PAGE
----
BOSTON - Huge parts of the Green Line closed , replaced by yellow Yankee shuttle buses riding through the city.
At the same time, along the exposed outdoor track along the B and E lines, crews were seen repairing and replacing track.
The green line closure is the early phase of the T's ambitious year-long plan to eliminate all slow zones along the entire system.
While the T did announce the diversion, which temporarily closes from North Station to Kenmore, Babcock Street, and Heath Street, many riders seemed utterly confused when they had to switch to shuttle buses Monday.
"Every week they have a new thing to close the stations. Now I am late for work," one woman exclaimed.
"It's been a little rough," another added.
While navigating the shuttle buses can be confusing, people form MBTA watchdog agencies say the short yet painful diversions are actually a good sign.
"Generally speaking, this is not as catastrophic as it could be," said Stacy Thompson of LivableStreets Alliance.
Thompson referenced the T's successful closure of parts of the Red Line recently which eliminated nine slow zones.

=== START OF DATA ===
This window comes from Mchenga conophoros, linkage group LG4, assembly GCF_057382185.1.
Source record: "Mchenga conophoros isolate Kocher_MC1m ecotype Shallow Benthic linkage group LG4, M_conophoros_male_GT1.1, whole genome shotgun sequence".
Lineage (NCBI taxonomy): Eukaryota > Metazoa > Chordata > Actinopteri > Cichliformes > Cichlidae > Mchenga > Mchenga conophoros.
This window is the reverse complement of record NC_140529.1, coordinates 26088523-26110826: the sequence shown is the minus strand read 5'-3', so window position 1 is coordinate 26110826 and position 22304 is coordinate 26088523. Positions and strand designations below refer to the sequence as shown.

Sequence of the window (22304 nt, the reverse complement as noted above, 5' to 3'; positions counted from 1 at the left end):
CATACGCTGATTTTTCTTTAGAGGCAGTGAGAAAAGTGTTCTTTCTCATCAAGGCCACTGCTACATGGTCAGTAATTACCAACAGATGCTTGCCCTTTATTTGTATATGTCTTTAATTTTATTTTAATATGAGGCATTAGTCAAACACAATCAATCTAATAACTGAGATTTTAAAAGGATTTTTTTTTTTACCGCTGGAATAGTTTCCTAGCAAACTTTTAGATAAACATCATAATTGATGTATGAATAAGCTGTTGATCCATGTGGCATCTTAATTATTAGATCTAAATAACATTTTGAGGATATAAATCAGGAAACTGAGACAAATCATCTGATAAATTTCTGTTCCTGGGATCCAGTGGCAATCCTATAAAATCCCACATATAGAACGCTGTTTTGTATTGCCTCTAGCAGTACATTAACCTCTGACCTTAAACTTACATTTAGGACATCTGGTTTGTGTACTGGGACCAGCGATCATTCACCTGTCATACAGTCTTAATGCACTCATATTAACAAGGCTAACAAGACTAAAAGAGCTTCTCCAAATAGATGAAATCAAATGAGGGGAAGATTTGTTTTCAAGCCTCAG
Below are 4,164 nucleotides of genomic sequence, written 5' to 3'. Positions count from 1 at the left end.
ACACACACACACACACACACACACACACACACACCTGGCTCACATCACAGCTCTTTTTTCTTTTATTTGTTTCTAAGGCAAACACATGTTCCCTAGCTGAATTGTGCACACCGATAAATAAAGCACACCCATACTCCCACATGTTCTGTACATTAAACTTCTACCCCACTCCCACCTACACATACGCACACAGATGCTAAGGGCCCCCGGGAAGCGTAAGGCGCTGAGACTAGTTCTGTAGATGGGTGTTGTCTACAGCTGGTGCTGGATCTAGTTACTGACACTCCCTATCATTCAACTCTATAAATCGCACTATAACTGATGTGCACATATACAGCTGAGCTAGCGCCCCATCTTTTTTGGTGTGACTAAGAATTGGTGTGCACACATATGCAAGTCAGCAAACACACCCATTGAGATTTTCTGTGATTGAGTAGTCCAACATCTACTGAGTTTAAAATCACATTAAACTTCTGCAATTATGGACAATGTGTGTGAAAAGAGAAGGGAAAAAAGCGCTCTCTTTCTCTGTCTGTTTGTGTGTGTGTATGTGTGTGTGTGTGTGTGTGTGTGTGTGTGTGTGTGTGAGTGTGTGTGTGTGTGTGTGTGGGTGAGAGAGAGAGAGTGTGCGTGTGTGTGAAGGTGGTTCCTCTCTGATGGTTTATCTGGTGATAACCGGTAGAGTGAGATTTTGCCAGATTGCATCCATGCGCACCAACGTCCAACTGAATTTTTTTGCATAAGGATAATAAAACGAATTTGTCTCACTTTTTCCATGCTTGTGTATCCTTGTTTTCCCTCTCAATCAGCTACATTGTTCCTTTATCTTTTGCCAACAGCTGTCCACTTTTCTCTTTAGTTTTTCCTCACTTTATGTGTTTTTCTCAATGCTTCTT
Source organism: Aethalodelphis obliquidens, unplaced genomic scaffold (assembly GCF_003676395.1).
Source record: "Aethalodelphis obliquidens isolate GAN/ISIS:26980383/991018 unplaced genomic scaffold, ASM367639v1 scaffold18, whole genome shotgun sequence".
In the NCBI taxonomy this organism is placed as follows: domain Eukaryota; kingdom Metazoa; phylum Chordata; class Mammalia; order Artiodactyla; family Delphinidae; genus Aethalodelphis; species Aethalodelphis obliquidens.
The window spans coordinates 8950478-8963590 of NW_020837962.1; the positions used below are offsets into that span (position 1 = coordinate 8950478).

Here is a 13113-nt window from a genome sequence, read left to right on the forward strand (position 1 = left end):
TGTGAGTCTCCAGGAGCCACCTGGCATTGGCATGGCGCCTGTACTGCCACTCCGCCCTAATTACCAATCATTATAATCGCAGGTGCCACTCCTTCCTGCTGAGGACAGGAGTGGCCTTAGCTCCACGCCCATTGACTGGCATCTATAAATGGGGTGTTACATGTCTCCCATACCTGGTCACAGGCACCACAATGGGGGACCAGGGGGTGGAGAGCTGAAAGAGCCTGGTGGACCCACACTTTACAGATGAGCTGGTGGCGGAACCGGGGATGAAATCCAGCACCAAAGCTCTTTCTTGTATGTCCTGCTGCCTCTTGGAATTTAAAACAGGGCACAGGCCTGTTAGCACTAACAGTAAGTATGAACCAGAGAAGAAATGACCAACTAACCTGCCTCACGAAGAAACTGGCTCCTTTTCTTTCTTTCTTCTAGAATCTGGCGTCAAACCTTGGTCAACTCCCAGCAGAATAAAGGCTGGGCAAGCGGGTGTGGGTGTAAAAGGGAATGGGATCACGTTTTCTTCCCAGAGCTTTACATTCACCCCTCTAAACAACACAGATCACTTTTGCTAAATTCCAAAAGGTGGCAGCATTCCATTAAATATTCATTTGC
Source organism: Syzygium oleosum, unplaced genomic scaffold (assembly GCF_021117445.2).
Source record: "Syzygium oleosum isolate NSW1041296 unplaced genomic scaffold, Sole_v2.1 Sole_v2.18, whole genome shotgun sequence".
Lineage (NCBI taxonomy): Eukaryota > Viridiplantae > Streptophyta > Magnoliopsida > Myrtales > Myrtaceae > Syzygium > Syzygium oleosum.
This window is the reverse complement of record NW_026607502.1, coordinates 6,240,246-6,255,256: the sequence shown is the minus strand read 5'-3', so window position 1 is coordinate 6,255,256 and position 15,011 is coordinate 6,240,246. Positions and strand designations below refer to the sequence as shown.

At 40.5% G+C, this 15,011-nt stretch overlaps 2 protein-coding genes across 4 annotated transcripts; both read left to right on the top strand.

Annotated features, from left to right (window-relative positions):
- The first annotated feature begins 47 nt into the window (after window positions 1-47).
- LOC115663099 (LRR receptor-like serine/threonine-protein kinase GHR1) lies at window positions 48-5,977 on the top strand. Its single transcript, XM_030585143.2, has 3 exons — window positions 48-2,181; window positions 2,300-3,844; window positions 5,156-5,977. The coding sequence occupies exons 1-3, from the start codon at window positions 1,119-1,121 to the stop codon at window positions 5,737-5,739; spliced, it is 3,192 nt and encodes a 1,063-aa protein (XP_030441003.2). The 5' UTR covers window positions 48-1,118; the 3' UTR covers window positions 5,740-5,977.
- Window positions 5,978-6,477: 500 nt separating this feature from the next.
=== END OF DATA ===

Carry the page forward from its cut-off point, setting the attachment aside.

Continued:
"What we saw with the recent Red Line shutdown is that under the leadership of the new general manager, the T can actually fix things," she said.
Thompson said she feels like new leadership under General Manager Phillip Eng is slowly starting to return confidence in the MBTA.
"People who ride the system consistently have seen that it is getting better, that things are moving a little more smoothly. It's easier to get information," she said.
Plus, short yet efficient closures are a better alternative to a monthlong disruption like the Orange Line shutdown, she said.
"I would say that Phil Eng is using a scalpel instead of a sledgehammer," Thompson explained.
"So, under his leadership, they are doing small sections of track at a time. Maybe it's a 3 day or 5 day or 10 day shutdown, really focusing, making sure the work is done well, and then you see immediate improvements."